Supplementing with creatine and its effects on muscle recovery during exercise
Intuitively, supplementation with creatine should in fact elevate creatine concentrations in muscle tissue and thus allow for increased resynthesis of phosphocreatine molecules, yielding enhanced capacity to perform work (as we just discussed above). This has indeed been shown to be the case in research settings.[1,2]
Increasing the rate of creatine phosphate resynthesis during intense exercise appears to lower blood lactate accumulation and ammonia levels, both byproducts that inhibit peak performance output. [3,4] Furthermore, supplementation with creatine seems to most beneficial for individuals performing intermittent, high-intensity bouts of exercise (which is right up most weight lifters alley) since the main energy system being used is the phosphocreatine system.
Creatine supplementation and delayed-onset muscle soreness (DOMS)
So if creatine can indeed bolster recovery during exercise, you might be wondering about its effects after training/muscle damage has occurred? Most readers are likely familiar with the phenomenon known as delayed-onset muscle soreness (DOMS), ya know, that wonderful feeling of sitting down on the toilet during the days succeeding a hard leg workout.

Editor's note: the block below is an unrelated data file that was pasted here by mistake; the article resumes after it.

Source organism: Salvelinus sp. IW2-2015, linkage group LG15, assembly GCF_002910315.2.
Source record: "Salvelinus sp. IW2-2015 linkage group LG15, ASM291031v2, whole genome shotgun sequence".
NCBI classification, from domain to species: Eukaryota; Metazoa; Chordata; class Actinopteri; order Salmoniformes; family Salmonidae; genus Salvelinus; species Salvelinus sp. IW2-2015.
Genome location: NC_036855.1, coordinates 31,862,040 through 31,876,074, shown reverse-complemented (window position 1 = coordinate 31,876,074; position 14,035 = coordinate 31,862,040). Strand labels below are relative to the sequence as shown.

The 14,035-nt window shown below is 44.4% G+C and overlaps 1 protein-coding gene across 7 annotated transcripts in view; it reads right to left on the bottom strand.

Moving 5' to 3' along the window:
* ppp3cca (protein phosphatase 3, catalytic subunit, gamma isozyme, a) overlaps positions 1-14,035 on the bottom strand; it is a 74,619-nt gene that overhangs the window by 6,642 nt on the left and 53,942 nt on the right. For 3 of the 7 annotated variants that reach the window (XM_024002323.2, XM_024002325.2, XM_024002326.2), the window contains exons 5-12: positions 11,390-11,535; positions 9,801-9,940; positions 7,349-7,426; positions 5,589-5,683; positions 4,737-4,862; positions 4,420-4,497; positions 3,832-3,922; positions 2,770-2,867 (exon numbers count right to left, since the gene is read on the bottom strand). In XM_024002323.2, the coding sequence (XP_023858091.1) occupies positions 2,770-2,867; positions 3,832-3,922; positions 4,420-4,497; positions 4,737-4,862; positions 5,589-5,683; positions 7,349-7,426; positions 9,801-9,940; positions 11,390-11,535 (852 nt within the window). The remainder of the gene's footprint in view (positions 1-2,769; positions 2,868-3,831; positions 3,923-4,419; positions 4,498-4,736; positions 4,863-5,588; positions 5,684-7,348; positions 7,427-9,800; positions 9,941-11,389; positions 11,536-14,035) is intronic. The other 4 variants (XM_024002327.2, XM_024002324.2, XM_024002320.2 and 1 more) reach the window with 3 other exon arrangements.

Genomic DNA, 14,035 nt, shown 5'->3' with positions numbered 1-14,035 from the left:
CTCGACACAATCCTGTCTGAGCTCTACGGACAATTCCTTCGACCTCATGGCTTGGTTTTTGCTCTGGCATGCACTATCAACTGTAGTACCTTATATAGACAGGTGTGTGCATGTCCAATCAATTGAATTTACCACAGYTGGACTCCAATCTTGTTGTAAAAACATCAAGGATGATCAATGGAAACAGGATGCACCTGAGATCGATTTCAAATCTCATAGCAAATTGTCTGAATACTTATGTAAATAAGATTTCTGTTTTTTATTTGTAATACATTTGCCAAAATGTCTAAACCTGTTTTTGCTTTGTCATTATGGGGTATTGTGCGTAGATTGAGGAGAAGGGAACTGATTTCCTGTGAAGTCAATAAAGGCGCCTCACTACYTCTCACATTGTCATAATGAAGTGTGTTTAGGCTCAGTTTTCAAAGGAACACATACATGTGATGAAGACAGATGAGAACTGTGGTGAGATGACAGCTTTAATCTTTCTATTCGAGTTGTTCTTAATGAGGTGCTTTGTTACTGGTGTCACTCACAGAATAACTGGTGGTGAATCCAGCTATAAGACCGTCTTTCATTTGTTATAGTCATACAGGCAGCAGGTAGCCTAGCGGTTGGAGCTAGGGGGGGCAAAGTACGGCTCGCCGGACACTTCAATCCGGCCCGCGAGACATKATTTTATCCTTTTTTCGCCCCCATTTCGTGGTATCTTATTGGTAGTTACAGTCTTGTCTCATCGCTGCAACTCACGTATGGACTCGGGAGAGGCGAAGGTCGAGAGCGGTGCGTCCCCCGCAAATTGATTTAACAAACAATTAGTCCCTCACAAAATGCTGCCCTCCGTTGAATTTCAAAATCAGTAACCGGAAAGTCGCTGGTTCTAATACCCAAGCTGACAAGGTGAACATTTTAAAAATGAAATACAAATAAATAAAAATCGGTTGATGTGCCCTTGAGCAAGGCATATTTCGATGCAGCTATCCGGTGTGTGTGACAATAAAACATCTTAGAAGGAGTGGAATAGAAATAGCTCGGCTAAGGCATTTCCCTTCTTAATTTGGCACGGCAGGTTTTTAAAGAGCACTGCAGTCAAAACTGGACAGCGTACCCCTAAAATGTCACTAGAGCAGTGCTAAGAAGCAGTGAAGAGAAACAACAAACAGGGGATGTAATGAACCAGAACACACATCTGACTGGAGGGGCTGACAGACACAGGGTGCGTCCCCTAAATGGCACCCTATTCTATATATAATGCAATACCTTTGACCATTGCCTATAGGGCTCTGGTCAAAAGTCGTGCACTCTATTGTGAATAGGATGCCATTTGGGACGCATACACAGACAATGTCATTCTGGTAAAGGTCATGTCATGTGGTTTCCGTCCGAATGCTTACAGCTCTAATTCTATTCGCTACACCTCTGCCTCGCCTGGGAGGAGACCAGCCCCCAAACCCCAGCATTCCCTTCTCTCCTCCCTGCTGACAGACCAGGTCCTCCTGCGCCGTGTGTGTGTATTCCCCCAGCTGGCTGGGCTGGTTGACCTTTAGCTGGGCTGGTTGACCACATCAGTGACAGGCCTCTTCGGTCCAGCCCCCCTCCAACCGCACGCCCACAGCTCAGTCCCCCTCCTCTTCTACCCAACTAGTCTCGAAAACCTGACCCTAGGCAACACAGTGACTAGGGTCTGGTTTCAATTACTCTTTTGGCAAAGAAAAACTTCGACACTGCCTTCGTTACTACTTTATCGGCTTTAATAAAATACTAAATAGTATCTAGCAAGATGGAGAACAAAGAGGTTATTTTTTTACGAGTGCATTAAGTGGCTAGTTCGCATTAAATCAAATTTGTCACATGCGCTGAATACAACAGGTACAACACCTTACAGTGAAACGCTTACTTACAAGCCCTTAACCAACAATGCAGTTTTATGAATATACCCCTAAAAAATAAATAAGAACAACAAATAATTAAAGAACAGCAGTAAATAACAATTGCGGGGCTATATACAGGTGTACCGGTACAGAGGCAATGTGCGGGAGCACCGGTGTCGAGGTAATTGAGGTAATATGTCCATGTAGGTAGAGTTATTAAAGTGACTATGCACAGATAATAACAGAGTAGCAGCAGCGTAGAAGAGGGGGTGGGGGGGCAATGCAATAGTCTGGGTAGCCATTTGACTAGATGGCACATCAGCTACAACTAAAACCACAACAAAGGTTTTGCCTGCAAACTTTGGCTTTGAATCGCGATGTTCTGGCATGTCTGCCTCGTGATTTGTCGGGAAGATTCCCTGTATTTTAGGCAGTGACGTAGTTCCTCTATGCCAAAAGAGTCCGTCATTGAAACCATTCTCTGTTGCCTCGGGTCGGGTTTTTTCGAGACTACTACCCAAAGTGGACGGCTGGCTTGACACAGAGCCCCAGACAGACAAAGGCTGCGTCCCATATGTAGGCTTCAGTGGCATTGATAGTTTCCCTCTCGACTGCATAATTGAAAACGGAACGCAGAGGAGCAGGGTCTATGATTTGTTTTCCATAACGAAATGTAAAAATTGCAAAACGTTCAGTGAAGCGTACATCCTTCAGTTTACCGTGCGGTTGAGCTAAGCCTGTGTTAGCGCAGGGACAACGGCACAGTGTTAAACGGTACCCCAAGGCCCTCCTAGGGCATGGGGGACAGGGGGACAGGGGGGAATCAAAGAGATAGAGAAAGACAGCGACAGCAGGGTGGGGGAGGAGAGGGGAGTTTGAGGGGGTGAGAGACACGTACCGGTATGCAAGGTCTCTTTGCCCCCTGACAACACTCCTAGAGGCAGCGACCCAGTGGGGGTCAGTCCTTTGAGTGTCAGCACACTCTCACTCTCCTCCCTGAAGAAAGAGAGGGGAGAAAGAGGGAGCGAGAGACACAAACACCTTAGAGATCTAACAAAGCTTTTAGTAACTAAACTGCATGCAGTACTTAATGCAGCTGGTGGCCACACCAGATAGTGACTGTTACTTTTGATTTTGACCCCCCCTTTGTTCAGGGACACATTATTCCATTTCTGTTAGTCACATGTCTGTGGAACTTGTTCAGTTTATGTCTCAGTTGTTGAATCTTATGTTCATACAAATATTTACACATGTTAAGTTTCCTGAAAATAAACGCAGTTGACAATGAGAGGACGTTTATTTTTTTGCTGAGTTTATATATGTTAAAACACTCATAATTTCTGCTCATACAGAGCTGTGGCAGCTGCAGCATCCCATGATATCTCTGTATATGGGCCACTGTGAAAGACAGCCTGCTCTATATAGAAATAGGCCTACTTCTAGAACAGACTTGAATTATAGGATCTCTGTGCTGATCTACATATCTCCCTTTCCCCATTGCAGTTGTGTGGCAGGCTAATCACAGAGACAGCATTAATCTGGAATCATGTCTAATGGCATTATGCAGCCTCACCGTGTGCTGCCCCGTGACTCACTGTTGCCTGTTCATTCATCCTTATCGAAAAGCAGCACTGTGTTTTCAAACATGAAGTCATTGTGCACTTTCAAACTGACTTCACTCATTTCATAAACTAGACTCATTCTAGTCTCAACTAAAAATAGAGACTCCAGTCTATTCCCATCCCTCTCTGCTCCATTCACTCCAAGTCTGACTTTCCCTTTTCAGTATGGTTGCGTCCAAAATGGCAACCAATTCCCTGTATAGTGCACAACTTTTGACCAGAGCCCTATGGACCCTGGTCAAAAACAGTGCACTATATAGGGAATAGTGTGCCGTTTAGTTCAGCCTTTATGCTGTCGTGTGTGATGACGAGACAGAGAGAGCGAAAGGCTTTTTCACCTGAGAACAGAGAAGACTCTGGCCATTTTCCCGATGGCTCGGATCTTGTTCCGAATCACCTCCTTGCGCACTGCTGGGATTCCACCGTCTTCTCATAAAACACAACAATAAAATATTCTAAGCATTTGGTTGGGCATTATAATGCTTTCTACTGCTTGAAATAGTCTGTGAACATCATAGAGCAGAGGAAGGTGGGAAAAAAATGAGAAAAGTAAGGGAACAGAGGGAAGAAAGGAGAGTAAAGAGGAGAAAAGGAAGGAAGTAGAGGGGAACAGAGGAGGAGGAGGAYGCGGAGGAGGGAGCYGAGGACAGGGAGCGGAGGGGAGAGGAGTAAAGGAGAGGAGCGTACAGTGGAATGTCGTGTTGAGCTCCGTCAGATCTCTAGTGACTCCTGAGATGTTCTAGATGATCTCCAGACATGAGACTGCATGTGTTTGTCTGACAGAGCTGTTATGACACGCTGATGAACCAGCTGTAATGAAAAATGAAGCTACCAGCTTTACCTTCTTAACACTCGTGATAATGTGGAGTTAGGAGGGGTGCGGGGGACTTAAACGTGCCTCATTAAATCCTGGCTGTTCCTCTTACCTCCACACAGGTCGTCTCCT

After exhausting a muscle sufficiently through anaerobic pathways, the cells will actually be damaged and acquire a generous buildup of metabolites in the surrounding tissue. This leads to an inflammatory-repair response (i.e. DOMS) in the interim after training has occurred.
While DOMS is certainly not a “bad” thing, it is definitely a hindrance when someone is trying to maintain a frequent training regimen. For example, some people like to train certain muscles 3+ times per week, and if DOMS is constantly nagging those specific muscles than it becomes very challenging, if not dangerous and painful, to keep training those muscles without sufficient time to recover.